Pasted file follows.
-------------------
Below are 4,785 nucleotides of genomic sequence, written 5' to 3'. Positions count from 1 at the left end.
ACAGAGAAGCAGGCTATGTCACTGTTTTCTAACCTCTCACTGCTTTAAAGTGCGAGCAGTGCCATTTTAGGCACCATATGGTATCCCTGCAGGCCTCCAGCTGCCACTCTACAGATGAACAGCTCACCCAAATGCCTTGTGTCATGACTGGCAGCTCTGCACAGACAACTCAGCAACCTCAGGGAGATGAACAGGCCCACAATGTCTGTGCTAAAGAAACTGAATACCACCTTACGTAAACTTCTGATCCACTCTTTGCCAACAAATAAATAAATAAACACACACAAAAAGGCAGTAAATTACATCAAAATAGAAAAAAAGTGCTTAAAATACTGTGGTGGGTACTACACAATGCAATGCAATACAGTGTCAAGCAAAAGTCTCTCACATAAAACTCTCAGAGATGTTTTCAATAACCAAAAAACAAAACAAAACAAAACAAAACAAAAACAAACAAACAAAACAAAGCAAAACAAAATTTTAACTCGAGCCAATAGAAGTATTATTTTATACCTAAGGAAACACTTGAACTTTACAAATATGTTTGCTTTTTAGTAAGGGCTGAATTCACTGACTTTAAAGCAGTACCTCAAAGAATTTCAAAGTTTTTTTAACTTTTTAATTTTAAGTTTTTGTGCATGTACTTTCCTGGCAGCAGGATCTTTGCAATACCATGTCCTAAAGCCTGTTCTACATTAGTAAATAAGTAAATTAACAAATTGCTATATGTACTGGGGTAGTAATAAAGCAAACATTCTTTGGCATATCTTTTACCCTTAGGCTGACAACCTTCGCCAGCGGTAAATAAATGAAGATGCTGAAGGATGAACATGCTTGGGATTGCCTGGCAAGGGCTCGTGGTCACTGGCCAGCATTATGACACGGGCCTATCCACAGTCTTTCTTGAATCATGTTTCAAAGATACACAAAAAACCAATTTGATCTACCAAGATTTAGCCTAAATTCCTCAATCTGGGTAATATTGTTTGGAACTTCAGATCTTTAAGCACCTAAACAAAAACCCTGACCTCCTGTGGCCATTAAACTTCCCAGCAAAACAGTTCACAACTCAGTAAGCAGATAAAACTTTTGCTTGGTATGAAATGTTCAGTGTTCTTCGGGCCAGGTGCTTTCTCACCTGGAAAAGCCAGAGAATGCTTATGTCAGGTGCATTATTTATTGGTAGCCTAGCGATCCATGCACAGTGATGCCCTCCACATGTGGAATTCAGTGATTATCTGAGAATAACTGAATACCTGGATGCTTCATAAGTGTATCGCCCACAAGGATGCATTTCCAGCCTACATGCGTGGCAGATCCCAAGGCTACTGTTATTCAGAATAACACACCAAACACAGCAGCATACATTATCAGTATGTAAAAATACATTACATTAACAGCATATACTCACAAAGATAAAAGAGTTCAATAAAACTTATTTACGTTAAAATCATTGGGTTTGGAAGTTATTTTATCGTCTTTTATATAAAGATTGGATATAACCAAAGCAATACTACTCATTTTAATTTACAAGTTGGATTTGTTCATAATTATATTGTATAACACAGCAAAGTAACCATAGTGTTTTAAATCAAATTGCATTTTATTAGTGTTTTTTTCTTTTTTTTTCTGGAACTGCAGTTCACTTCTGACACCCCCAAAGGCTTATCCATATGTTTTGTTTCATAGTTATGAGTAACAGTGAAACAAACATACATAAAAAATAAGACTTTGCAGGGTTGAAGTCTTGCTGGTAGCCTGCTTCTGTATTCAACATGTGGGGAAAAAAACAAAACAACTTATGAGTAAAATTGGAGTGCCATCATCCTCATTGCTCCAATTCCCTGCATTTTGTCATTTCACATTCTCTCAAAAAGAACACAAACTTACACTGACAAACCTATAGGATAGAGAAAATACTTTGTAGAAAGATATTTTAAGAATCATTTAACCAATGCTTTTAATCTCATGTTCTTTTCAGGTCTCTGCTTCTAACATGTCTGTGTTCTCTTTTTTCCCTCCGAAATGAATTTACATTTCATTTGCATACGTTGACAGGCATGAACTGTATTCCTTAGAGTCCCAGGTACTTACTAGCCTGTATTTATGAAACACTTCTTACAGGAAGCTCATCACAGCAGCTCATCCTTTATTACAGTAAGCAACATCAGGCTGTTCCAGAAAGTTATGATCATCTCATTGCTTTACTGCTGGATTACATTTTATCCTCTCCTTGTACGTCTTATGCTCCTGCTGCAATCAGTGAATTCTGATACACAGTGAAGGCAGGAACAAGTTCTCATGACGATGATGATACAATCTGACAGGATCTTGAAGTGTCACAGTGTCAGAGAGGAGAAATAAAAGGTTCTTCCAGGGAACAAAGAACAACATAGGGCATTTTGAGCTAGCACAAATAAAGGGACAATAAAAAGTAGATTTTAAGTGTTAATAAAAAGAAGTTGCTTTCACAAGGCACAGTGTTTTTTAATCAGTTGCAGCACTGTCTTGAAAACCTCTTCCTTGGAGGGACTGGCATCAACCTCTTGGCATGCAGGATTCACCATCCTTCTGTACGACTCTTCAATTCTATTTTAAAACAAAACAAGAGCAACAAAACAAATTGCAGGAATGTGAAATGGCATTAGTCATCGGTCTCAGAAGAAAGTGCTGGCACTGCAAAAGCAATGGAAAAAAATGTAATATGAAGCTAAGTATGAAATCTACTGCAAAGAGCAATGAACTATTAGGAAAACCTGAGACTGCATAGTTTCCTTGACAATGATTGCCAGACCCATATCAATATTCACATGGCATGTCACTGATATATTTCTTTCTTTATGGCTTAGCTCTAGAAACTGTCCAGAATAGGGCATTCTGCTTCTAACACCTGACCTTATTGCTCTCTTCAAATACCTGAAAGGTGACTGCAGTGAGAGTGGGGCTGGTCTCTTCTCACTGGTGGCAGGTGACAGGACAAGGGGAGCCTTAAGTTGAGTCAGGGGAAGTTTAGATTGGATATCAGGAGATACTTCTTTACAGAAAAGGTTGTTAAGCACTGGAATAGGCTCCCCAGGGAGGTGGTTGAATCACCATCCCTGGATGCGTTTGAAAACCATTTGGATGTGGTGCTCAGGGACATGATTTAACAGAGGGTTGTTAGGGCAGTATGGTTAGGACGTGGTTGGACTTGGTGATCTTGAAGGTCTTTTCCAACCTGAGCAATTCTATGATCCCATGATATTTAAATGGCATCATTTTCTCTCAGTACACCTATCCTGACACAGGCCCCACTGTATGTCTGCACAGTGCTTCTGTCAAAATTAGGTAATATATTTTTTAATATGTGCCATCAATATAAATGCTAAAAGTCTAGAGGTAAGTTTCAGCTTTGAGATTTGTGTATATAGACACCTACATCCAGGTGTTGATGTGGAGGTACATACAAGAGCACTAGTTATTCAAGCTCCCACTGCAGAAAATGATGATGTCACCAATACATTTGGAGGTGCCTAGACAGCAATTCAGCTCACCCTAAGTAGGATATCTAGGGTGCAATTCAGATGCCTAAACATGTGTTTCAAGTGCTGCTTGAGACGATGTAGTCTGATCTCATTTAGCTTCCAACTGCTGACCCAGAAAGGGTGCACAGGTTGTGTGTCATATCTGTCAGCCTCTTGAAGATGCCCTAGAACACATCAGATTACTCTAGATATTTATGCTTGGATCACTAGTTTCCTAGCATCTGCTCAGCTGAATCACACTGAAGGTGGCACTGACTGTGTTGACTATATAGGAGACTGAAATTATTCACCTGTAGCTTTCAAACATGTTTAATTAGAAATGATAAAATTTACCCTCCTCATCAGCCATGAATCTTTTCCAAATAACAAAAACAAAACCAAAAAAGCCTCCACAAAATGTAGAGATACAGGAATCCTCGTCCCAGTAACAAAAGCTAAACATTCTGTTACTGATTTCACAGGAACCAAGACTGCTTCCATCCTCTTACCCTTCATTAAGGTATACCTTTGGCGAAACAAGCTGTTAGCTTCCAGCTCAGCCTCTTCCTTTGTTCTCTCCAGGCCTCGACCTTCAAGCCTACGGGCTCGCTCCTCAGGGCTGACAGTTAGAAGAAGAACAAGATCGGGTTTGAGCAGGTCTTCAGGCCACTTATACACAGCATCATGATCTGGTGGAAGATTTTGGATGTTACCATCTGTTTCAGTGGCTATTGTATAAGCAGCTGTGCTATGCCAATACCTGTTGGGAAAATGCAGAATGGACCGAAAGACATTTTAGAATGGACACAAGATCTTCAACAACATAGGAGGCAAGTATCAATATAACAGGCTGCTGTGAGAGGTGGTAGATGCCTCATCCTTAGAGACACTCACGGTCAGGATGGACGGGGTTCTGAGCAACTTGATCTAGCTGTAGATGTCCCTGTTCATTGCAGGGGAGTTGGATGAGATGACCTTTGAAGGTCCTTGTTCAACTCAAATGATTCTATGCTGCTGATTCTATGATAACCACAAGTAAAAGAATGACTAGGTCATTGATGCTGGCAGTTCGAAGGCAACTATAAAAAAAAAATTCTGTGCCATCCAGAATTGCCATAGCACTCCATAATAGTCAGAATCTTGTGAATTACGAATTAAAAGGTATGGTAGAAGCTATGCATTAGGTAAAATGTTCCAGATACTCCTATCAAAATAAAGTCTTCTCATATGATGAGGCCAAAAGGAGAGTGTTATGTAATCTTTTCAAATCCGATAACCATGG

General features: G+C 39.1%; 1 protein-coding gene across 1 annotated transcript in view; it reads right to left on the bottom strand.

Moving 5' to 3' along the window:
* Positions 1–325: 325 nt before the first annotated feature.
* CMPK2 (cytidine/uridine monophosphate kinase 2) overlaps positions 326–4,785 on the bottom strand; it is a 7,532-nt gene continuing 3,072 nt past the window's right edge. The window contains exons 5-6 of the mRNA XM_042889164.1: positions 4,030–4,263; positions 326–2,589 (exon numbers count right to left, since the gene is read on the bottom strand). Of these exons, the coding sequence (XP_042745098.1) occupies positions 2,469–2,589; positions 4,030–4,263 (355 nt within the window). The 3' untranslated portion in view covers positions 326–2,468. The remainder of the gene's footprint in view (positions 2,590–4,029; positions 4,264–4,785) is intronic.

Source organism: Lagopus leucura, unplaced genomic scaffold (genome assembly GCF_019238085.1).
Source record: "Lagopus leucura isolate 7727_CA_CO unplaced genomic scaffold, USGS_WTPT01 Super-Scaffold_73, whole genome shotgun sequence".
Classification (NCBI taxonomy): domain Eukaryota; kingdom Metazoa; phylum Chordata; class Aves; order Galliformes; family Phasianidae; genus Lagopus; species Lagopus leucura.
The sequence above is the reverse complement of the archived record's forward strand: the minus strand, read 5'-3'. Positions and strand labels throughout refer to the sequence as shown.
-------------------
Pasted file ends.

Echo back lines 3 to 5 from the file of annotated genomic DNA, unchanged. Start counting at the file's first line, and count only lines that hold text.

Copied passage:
General features: G+C 39.1%; 1 protein-coding gene across 1 annotated transcript in view; it reads right to left on the bottom strand.

Moving 5' to 3' along the window:
* Positions 1–325: 325 nt before the first annotated feature.